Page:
The baby Range Rover proves a slow burn for our motoring correspondent, but ultimately he’s smitten
By Tim Gibson
When my wife first met me, she thought I was insufferable. A loud, brash, over-confident jock with a penchant for deck shoes and a far too inflated ego.
|When it arrived, I was instantly unimpressed (oddly, my wife’s initial reaction was positive.|
Over time, I guess I must have grown on her. As she got to know me, perhaps she realised that some of that was a show: nervousness at meeting new people. A front that didn’t really express my true self.
Or maybe, after four years at university, she simply got bored of me repeatedly asking her on dates and decided to give in.
Either way, we ended up together, and nearly two decades later we’re still going strong.
Which is rather how I feel about the Range Rover Evoque. When it arrived, I was instantly unimpressed (oddly, my wife’s initial reaction was positive. She liked the colour, apparently). It seemed too flashy for my middle-aged taste. There were too many bells and whistles and I found the touch-screen controls for things like heating, the stereo and iPhone toggling to be all but incomprehensible.
This, I thought, is not going to be a happy week of motoring.
And then, oh so gradually, something clicked. By the fourth day, I relished every little detail about the Evoque. The seats are the finest I have sat in since my Mum and Dad splashed out on a Multiyork sofa in the late 1990s. They cosset you, offering instant comfort and long-term support. Seriously, I don’t think I’ve ever been this comfy in a car.
The 180bhp engine is another revelation. I didn’t expect it to feel fast, but there’s plenty of poke across the rev range. Driving in traffic is easy thanks to the smooth automatic transmission, while motorway hauls are made effortless by virtue of innovations like adaptive cruise control and lane keeper.
That said, the latter of these gadgets could be improved. On a car such as the Volvo XC60, the combination of adaptive cruise and lane-keeping tech functions as a sort of autopilot. Gently rest your hand on the steering wheel and it’ll keep you a constant distance from the car in front and on the straight and narrow with very little fuss.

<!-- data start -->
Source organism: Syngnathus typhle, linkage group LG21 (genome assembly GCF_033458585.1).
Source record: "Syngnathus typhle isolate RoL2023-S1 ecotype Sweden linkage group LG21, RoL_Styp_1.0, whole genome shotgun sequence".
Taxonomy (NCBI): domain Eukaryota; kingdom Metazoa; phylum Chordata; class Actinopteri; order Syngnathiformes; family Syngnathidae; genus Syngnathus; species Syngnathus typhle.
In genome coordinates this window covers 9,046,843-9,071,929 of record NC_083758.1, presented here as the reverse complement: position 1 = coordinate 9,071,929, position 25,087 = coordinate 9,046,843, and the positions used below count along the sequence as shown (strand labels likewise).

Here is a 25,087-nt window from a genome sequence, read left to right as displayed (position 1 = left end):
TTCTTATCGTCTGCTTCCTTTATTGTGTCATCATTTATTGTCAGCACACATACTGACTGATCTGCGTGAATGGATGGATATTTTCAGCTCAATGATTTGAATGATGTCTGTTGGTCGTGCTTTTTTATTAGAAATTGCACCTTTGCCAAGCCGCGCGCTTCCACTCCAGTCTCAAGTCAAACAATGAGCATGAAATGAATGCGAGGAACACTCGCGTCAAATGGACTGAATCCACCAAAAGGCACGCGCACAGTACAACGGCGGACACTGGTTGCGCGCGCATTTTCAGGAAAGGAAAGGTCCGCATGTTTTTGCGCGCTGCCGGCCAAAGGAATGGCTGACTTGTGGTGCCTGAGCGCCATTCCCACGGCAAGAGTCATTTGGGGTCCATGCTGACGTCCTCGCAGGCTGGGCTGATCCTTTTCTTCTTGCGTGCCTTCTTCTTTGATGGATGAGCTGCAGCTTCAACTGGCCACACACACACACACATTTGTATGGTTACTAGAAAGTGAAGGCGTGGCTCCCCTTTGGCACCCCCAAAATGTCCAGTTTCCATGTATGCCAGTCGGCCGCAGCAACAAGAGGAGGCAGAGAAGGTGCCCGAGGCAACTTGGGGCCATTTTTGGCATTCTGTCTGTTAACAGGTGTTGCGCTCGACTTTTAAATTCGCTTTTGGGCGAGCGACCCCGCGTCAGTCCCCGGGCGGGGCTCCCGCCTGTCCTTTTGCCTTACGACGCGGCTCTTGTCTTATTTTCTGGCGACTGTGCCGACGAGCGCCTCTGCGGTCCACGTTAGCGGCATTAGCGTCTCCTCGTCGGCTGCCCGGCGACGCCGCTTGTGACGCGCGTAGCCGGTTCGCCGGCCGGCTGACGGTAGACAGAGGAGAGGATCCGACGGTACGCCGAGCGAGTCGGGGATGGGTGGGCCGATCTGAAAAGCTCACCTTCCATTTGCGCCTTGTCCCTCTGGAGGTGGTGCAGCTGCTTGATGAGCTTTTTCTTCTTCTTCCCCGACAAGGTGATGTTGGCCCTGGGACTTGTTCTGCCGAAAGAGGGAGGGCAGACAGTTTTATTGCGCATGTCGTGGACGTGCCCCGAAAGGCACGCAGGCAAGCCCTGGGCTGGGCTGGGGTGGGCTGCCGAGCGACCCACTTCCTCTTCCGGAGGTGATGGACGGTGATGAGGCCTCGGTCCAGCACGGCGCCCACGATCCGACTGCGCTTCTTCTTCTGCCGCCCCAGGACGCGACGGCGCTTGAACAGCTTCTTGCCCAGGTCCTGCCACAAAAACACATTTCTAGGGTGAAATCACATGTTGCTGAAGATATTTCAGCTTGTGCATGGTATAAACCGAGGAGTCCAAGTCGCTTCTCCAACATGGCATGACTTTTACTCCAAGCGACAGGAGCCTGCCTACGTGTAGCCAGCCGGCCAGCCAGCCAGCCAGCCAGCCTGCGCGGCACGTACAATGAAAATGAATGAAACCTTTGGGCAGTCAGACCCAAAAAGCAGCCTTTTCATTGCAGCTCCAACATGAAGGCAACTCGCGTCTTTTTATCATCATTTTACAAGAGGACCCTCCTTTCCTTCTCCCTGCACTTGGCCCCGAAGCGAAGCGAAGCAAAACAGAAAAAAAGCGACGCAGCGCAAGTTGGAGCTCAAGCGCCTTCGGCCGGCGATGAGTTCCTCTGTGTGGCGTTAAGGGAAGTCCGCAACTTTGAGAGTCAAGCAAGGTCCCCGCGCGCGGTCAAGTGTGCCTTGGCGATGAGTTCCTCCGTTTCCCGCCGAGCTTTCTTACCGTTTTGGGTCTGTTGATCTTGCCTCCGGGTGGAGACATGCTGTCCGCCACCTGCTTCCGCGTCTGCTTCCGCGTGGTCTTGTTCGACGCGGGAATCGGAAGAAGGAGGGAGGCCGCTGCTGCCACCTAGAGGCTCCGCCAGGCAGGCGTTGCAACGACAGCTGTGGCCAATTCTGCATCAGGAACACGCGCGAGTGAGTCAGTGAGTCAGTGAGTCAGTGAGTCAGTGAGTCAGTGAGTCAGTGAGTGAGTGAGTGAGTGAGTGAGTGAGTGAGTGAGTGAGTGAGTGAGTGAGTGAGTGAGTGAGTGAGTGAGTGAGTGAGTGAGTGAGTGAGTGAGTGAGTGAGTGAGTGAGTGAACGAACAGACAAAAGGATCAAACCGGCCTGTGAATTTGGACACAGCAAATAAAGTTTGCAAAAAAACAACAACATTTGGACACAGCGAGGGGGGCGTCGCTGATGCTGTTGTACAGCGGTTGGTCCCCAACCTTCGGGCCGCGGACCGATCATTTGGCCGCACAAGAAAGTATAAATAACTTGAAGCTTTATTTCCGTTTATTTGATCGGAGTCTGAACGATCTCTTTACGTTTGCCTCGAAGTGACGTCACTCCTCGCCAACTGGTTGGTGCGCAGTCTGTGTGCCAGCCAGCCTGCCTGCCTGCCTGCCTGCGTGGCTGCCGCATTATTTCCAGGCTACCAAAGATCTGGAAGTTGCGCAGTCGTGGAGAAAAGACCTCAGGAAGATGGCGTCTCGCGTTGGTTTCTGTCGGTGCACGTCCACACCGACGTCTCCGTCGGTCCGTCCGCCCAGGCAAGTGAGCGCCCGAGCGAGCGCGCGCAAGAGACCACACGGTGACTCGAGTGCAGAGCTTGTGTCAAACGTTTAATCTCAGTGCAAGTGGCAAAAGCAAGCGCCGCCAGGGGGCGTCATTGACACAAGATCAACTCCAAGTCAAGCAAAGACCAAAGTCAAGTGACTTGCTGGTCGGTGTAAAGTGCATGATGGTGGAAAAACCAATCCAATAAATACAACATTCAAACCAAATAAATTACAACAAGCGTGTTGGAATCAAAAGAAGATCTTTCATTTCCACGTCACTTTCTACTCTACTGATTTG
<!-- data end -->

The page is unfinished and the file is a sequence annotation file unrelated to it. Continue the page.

|Everywhere I went, someone commented on my beautiful Range Rover,...|
In the Evoque, though, the lane-keeping felt more intrusive, as if the car was occasionally possessed by the ghost of some long-dead rally driver who liked nothing better than swinging a hard right on a forest track. I felt it worked against me, rather than with me.
That aside, once I’d sussed out the controls, the rest of the Evoque’s tech was very pleasing indeed. I confess to being permanently bamboozled by Apple Car Play, but that may be because I stream via Spotify, which doesn’t seem to work on the platform. But when I did finally get my choons to play, I was taken to a higher realm by the sound quality. Honestly, it’s like sitting in a concert hall where you can identify every nuance of every note. Faure’s Requiem has never sounded so good. Not on the M25, at any rate.
Something else that’s never happened to me before is the endless comments about my car. Bearing in mind that I drive a lot of press cars, you’d think I’d be accustomed to people remarking on my wheels. But I can’t think of a vehicle that’s prompted such a reaction as the Evoque. Everywhere I went, someone commented on my beautiful Range Rover, wondering if I’d come into money or embarked upon a life of crime.
And herein lies my sole reservation about the vehicle. In case I haven’t made it clear, I find it to be wonderful, in pretty much every respect. But, for me, it’s just a little too in-your-face. A bit too “Ha! I’ve got a load of cash and I want the world to know!”
The silly thing is, it’s not actually that expensive. You can have an entry-level D150 FWD model on your drive for about £259 per month on Personal Contract Purchase (PCP). A lower sum than you’ll pay for a much less glitzy Volkswagen Tiguan. But because it has the Range Rover badge on the imposing bonnet, people think it’s some kind of millionaire’s motor.
For me, that’s a reason not to buy one, no matter how much I came to adore it. For others, that’s probably precisely why they would choose an Evoque: Range Rover impact for Volkswagen money.
All I can say is this: I really didn’t want the Evoque to go back at the end of the week, which was quite a turnaround from my initial reaction.
And Mrs. Gibson? Well, let’s just say she’s grown accustomed to looking beyond first impressions.
Tim Gibson has written about cars for 25 years. His work regularly appears in The Daily Telegraph and other national media.
Published: 8 November 2019
© 2019 Just Recruitment Group Ltd
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